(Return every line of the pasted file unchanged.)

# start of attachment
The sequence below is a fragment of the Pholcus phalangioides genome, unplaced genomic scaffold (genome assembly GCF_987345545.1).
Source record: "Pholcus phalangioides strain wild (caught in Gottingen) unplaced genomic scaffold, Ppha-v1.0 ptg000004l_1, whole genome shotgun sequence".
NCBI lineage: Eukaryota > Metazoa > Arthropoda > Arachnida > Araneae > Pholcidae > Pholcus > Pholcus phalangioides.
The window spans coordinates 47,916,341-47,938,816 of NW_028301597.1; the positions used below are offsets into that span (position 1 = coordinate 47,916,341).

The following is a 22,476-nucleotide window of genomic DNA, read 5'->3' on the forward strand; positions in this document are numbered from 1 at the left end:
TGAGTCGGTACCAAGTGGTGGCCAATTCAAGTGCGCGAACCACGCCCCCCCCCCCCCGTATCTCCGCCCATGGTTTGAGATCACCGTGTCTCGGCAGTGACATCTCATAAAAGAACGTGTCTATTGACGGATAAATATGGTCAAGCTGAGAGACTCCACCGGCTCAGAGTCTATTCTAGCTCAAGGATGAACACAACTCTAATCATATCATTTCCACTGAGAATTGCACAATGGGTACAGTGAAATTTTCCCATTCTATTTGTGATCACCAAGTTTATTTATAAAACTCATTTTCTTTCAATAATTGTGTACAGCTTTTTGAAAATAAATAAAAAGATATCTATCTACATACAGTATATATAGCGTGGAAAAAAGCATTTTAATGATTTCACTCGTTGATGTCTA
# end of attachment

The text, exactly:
The sequence below is a fragment of the Pholcus phalangioides genome, unplaced genomic scaffold (genome assembly GCF_987345545.1).
Source record: "Pholcus phalangioides strain wild (caught in Gottingen) unplaced genomic scaffold, Ppha-v1.0 ptg000004l_1, whole genome shotgun sequence".
NCBI lineage: Eukaryota > Metazoa > Arthropoda > Arachnida > Araneae > Pholcidae > Pholcus > Pholcus phalangioides.
The window spans coordinates 47,916,341-47,938,816 of NW_028301597.1; the positions used below are offsets into that span (position 1 = coordinate 47,916,341).

The following is a 22,476-nucleotide window of genomic DNA, read 5'->3' on the forward strand; positions in this document are numbered from 1 at the left end:
TGAGTCGGTACCAAGTGGTGGCCAATTCAAGTGCGCGAACCACGCCCCCCCCCCCCCGTATCTCCGCCCATGGTTTGAGATCACCGTGTCTCGGCAGTGACATCTCATAAAAGAACGTGTCTATTGACGGATAAATATGGTCAAGCTGAGAGACTCCACCGGCTCAGAGTCTATTCTAGCTCAAGGATGAACACAACTCTAATCATATCATTTCCACTGAGAATTGCACAATGGGTACAGTGAAATTTTCCCATTCTATTTGTGATCACCAAGTTTATTTATAAAACTCATTTTCTTTCAATAATTGTGTACAGCTTTTTGAAAATAAATAAAAAGATATCTATCTACATACAGTATATATAGCGTGGAAAAAAGCATTTTAATGATTTCACTCGTTGATGTCTA